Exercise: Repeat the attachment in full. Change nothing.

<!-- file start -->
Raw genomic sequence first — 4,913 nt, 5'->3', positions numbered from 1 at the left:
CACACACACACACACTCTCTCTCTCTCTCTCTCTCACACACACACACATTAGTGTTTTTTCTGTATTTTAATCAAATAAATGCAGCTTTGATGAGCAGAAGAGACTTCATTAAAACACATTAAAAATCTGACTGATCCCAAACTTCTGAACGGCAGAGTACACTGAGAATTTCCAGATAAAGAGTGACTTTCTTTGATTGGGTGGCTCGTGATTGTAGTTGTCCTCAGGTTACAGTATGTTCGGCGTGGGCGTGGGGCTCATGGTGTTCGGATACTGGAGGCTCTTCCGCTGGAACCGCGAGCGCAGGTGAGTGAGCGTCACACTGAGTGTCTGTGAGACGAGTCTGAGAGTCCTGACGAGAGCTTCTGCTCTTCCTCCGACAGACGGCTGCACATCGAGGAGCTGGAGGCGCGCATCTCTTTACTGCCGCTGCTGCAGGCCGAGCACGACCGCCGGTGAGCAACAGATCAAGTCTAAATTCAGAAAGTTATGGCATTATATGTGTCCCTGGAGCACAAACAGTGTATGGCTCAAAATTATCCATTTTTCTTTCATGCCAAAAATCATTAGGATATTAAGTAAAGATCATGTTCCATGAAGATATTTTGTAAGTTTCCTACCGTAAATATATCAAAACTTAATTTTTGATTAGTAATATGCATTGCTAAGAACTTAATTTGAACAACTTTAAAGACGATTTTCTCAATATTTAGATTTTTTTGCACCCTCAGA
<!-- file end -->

Raw genomic sequence first — 4,913 nt, 5'->3', positions numbered from 1 at the left:
CACACACACACACACTCTCTCTCTCTCTCTCTCTCACACACACACACATTAGTGTTTTTTCTGTATTTTAATCAAATAAATGCAGCTTTGATGAGCAGAAGAGACTTCATTAAAACACATTAAAAATCTGACTGATCCCAAACTTCTGAACGGCAGAGTACACTGAGAATTTCCAGATAAAGAGTGACTTTCTTTGATTGGGTGGCTCGTGATTGTAGTTGTCCTCAGGTTACAGTATGTTCGGCGTGGGCGTGGGGCTCATGGTGTTCGGATACTGGAGGCTCTTCCGCTGGAACCGCGAGCGCAGGTGAGTGAGCGTCACACTGAGTGTCTGTGAGACGAGTCTGAGAGTCCTGACGAGAGCTTCTGCTCTTCCTCCGACAGACGGCTGCACATCGAGGAGCTGGAGGCGCGCATCTCTTTACTGCCGCTGCTGCAGGCCGAGCACGACCGCCGGTGAGCAACAGATCAAGTCTAAATTCAGAAAGTTATGGCATTATATGTGTCCCTGGAGCACAAACAGTGTATGGCTCAAAATTATCCATTTTTCTTTCATGCCAAAAATCATTAGGATATTAAGTAAAGATCATGTTCCATGAAGATATTTTGTAAGTTTCCTACCGTAAATATATCAAAACTTAATTTTTGATTAGTAATATGCATTGCTAAGAACTTAATTTGAACAACTTTAAAGACGATTTTCTCAATATTTAGATTTTTTTGCACCCTCAGA